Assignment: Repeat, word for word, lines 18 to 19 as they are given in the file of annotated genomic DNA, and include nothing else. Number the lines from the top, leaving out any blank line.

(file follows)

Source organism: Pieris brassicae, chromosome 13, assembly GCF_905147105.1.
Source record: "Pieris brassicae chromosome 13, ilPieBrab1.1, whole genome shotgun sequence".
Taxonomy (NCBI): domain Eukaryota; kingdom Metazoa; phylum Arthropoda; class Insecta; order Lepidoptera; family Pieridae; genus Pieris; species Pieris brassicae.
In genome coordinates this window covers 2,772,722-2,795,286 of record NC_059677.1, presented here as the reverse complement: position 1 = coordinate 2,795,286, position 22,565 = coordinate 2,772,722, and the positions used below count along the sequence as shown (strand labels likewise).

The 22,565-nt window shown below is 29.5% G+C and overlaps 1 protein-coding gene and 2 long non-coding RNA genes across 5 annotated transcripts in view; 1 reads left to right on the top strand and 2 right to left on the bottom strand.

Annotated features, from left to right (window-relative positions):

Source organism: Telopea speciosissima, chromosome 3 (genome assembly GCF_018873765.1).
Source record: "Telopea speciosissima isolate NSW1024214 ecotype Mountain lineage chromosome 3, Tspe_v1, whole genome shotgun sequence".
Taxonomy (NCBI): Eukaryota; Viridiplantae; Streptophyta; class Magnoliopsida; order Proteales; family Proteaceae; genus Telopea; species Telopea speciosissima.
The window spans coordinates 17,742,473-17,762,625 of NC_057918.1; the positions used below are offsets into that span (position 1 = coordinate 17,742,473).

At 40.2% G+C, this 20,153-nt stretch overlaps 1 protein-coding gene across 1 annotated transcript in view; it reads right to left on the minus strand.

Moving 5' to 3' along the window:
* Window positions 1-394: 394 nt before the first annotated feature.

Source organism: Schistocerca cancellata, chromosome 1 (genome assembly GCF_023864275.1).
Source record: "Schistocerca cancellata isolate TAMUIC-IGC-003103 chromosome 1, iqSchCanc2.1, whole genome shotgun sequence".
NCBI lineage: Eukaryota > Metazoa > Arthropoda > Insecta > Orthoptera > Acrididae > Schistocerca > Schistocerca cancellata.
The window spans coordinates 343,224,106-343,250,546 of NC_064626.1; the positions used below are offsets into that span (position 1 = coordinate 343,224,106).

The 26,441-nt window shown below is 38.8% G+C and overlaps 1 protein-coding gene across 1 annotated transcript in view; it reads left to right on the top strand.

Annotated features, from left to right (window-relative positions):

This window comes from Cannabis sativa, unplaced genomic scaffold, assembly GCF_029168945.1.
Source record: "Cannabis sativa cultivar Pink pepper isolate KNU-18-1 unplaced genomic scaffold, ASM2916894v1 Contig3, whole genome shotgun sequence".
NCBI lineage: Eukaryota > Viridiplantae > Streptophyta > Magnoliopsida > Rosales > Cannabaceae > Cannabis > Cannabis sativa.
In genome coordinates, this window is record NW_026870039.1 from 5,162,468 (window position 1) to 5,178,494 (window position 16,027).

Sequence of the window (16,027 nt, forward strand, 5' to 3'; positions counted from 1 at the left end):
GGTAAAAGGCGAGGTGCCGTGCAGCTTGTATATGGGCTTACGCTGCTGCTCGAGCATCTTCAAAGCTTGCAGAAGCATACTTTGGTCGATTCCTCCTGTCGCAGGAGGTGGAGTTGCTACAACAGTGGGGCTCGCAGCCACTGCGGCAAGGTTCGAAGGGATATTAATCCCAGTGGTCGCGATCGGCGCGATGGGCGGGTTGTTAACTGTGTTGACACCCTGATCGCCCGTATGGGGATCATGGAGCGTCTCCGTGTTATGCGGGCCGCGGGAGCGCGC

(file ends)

The 26,441-nt window shown below is 38.8% G+C and overlaps 1 protein-coding gene across 1 annotated transcript in view; it reads left to right on the top strand.

Annotated features, from left to right (window-relative positions):